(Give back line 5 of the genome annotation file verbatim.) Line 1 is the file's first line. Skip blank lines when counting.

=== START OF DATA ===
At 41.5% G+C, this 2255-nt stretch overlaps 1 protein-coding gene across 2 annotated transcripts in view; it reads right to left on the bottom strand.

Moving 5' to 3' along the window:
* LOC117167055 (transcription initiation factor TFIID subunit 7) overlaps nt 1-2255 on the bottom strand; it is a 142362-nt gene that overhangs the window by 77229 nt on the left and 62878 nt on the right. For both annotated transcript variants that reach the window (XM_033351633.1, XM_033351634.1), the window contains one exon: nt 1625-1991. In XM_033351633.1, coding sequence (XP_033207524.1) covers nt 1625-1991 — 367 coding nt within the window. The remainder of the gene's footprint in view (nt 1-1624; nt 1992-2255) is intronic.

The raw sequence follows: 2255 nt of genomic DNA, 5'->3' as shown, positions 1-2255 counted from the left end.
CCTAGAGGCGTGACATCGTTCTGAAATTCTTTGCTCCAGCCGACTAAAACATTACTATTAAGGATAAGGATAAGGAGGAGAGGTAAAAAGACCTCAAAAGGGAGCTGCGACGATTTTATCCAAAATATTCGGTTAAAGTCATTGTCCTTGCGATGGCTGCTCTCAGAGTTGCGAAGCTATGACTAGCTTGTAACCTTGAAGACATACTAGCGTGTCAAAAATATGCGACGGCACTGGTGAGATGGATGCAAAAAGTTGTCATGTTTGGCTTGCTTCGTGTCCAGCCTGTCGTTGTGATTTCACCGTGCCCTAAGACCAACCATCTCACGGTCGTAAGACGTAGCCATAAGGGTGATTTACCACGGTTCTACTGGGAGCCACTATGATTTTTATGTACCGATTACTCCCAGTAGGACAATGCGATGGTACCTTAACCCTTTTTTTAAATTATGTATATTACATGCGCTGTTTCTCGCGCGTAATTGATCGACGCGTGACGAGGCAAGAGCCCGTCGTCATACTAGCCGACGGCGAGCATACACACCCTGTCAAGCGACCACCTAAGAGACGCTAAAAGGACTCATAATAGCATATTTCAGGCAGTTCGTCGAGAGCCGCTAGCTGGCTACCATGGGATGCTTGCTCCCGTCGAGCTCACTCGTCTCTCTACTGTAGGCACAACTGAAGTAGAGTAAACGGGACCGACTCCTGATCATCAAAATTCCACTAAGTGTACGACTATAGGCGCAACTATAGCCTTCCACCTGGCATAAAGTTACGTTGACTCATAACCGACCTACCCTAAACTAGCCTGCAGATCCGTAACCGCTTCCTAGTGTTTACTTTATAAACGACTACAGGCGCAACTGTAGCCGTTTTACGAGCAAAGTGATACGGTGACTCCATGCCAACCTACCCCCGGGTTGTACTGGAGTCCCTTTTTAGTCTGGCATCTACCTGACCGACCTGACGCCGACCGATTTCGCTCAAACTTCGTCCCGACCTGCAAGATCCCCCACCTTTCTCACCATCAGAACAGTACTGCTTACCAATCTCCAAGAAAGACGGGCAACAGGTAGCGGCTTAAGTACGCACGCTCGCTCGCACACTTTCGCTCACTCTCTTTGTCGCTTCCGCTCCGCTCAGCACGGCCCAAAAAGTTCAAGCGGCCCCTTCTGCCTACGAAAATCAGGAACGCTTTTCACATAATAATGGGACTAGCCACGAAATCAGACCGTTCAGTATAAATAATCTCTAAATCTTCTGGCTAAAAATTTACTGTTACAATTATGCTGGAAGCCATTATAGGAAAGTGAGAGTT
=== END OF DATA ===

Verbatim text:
CCTAGAGGCGTGACATCGTTCTGAAATTCTTTGCTCCAGCCGACTAAAACATTACTATTAAGGATAAGGATAAGGAGGAGAGGTAAAAAGACCTCAAAAGGGAGCTGCGACGATTTTATCCAAAATATTCGGTTAAAGTCATTGTCCTTGCGATGGCTGCTCTCAGAGTTGCGAAGCTATGACTAGCTTGTAACCTTGAAGACATACTAGCGTGTCAAAAATATGCGACGGCACTGGTGAGATGGATGCAAAAAGTTGTCATGTTTGGCTTGCTTCGTGTCCAGCCTGTCGTTGTGATTTCACCGTGCCCTAAGACCAACCATCTCACGGTCGTAAGACGTAGCCATAAGGGTGATTTACCACGGTTCTACTGGGAGCCACTATGATTTTTATGTACCGATTACTCCCAGTAGGACAATGCGATGGTACCTTAACCCTTTTTTTAAATTATGTATATTACATGCGCTGTTTCTCGCGCGTAATTGATCGACGCGTGACGAGGCAAGAGCCCGTCGTCATACTAGCCGACGGCGAGCATACACACCCTGTCAAGCGACCACCTAAGAGACGCTAAAAGGACTCATAATAGCATATTTCAGGCAGTTCGTCGAGAGCCGCTAGCTGGCTACCATGGGATGCTTGCTCCCGTCGAGCTCACTCGTCTCTCTACTGTAGGCACAACTGAAGTAGAGTAAACGGGACCGACTCCTGATCATCAAAATTCCACTAAGTGTACGACTATAGGCGCAACTATAGCCTTCCACCTGGCATAAAGTTACGTTGACTCATAACCGACCTACCCTAAACTAGCCTGCAGATCCGTAACCGCTTCCTAGTGTTTACTTTATAAACGACTACAGGCGCAACTGTAGCCGTTTTACGAGCAAAGTGATACGGTGACTCCATGCCAACCTACCCCCGGGTTGTACTGGAGTCCCTTTTTAGTCTGGCATCTACCTGACCGACCTGACGCCGACCGATTTCGCTCAAACTTCGTCCCGACCTGCAAGATCCCCCACCTTTCTCACCATCAGAACAGTACTGCTTACCAATCTCCAAGAAAGACGGGCAACAGGTAGCGGCTTAAGTACGCACGCTCGCTCGCACACTTTCGCTCACTCTCTTTGTCGCTTCCGCTCCGCTCAGCACGGCCCAAAAAGTTCAAGCGGCCCCTTCTGCCTACGAAAATCAGGAACGCTTTTCACATAATAATGGGACTAGCCACGAAATCAGACCGTTCAGTATAAATAATCTCTAAATCTTCTGGCTAAAAATTTACTGTTACAATTATGCTGGAAGCCATTATAGGAAAGTGAGAGTT